In Barrow the wrong-way-flow meant the usual east winds turned to west winds, which should be Pacific winds and mild, and should not bring sea-ice, because the maps the usual suspects like to use showed those waters to the north and west of Barrow were “ice-free.” The maps the usual suspects don’t like to look at did show there was ice in those waters, and sure enough the sea-ice came grinding up to the beaches and sand bars of Barrow. Nor was it new “baby-ice,” but rather the big bergs of multi-year-ice.
It should be noted that the above picture also shows Barrow’s first snowfall melting away, for R24 is starting to develop as the next reinforcement of Ralph, coming from the Pacific this time, somewhat moderated by some of it passing over Alaskan mountains. Ralph needs to turn to the Pacific for fuel, for he has moved so far away from the Atlantic that the Atlantic feed is gradually getting pinched off.
Somewhat amazingly, some computer models are showing that R24 will bring enough juice to allow Ralph to again be a sub 975 mb gale crossing over the pole. We’ll see about that. I should also say that the same models see Ralph fading down into Siberia, and in Ralph’s wake, around September 30, there may actually be high pressure at the Pole. (!) We’ll see about that, as well.
For the time being, Ralph is back in the news, and looks like he will be the headline for another week. He seems to be a sign our planet is in a hurry to get rid of heat. You can see R22 and R23 surging past the Pole in the temperature graph.
It might seem that the planet’s hurry to get rid of heat suggests it is in a hurry to be rid of Global Warming’s effects. It has occurred to me that is not what the planet would try to do. What the planet would try to do is even things out. If the planet was milder, it would be less inclined to even out that mildness by getting rid of heat. But if the planet was colder (perhaps due to the “Quiet Sun”), then there would be a greater urgency to get rid of leftover heat from past conditions, (perhaps a “Noisy Sun”.) What this would mean is that, once the planet gets rid of the heat, Ralph will lose his reason for being, and fade from the scene.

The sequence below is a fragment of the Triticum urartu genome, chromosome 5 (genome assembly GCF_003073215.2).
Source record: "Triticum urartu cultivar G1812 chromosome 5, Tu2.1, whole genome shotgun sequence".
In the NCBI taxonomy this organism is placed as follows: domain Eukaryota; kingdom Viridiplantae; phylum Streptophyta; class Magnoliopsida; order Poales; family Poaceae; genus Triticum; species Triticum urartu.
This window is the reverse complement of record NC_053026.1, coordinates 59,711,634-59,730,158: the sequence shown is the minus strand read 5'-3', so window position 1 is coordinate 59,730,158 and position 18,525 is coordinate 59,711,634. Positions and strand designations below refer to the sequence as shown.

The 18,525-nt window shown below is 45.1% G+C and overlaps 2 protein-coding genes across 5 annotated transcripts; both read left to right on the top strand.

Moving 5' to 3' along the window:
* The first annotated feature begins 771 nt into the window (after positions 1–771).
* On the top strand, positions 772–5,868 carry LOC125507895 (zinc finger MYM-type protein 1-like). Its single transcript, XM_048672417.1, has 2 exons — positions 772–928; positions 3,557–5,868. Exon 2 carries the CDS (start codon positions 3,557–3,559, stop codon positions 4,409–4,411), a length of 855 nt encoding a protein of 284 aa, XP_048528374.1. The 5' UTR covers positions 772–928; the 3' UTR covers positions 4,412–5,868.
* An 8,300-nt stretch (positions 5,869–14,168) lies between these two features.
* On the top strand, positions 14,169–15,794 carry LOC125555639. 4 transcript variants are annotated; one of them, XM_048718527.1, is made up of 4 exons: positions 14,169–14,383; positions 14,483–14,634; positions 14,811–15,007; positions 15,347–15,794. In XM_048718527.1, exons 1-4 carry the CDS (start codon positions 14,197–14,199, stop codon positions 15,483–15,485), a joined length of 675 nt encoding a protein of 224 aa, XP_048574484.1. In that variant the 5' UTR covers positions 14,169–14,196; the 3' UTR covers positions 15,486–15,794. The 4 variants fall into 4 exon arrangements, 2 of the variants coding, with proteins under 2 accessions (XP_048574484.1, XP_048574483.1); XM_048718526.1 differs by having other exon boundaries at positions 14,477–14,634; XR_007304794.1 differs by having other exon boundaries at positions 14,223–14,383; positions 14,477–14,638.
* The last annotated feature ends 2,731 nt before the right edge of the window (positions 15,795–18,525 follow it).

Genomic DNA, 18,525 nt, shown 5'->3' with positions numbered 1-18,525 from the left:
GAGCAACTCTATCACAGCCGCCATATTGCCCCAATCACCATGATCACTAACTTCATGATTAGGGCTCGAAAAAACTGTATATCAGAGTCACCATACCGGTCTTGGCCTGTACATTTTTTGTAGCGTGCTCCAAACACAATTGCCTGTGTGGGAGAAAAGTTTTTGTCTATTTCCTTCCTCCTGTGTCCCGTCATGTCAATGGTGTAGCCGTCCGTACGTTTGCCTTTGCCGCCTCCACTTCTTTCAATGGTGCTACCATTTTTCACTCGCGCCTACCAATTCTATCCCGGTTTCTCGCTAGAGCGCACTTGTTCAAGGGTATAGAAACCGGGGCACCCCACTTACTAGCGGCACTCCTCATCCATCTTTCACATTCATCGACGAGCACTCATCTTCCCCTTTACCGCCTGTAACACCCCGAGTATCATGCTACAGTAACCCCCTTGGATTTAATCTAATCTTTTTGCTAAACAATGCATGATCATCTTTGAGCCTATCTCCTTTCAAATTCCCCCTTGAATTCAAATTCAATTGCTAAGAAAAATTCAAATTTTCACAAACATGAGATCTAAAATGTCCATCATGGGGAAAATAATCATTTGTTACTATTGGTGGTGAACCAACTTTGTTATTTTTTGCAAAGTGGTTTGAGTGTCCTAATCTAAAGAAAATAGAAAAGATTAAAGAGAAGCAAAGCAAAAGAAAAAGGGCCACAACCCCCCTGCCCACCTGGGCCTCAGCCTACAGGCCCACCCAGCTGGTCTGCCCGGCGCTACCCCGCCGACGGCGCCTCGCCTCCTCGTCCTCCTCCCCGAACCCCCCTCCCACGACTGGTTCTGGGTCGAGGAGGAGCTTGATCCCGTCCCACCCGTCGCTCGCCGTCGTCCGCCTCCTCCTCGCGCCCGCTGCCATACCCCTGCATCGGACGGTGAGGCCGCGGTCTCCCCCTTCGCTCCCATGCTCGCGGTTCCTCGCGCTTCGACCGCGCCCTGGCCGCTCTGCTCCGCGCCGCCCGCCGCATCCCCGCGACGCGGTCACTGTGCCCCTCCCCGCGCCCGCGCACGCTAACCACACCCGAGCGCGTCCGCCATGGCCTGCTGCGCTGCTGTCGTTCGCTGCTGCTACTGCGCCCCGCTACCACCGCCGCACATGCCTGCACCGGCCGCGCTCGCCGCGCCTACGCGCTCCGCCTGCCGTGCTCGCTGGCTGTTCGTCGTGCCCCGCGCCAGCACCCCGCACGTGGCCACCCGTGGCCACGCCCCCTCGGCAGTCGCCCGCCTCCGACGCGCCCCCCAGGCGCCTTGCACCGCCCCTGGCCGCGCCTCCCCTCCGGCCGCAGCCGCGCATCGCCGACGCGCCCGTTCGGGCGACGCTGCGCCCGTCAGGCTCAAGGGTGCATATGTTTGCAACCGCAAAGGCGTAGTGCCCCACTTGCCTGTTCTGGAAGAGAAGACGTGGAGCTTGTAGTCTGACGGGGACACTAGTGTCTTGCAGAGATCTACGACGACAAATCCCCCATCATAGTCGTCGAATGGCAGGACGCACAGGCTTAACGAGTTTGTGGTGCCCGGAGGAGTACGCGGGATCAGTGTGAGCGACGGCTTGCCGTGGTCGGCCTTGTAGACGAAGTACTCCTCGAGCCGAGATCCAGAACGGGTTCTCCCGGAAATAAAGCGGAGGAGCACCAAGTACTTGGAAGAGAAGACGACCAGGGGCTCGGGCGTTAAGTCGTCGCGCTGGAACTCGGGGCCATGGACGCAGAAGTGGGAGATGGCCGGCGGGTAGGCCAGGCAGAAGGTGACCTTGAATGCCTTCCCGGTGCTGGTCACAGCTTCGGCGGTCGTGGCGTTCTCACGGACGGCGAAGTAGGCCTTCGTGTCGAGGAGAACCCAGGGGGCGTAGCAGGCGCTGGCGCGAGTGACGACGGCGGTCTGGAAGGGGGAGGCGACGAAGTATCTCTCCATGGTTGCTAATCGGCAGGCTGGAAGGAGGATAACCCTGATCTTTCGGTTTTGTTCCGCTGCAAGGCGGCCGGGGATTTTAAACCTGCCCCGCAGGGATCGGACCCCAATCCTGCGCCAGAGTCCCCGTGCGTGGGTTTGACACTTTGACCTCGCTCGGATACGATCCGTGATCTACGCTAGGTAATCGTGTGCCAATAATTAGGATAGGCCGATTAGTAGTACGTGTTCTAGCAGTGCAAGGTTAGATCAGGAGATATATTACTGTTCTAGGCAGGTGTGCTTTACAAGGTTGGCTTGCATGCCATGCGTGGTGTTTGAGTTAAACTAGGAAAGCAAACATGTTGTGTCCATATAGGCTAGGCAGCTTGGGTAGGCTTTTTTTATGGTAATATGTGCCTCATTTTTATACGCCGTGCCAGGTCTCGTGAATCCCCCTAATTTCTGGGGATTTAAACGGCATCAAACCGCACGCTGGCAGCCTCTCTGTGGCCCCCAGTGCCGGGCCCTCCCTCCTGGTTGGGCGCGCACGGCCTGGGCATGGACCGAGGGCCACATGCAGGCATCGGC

Just an idea.
In terms of the “Death Spiral” this past summer has been, at best, a “Death Flat Line”, for it hasn’t fed upon itself and resulted in ever-decreasing ice. Despite all the events that should have reduced the ice, (El Nino, Polar Gales, etc.), it is about what it was last year.
In any case, this is the last day of summer. Tomorrow the sun sets at the Pole. There is no way for open water to gain heat once the sun sets. It can only lose its heat, both through evaporation and through radiation, and also through having snow fall into the water, as long as the snow melts. (Sometimes snow just sits on the water, because the flakes are fresh water and the salt water can be chilled below the freezing point of fresh water. Obvious this creates treacherous conditions for unwary explorers.)
For six months now, the only way the Pole can get heat will be feeder bands of warm, moist air, which would be just the thing to keep Ralph spinning. So that is what I’ll sit back and watch for.
Rarely will these feeder bands be above freezing, so the best those-who-hope-the-ice-will-melt can hope for is that the feeder-bands will keep the ice from getting as thick as it otherwise would. The problem is that a continuation of Ralph would continue to smash and crash the ice, which builds more and thicker pressure ridges, and also rips open leads, which allows open water to freeze where it otherwise would be sheltered by a roof of ice.
Besides the thawing of snow in Barrow, the Pacific “feeder-bands” of R23 can also be seen as an after dark blip of thaw (fairly rare) in O-buoy 14’s thermometer-graph.
The mass of sea-ice O-buoy 14 is with continues to be pushed east through Parry Channel. We even could see some distant mountains to the northeast around September 17-19.
Since then the camera has swung around to look to the southwest, tilting and risking destruction in the process. We are lucky this sturdy buoy still survives. We apparently have lost the anemometer, but I give credit to the builder all the same.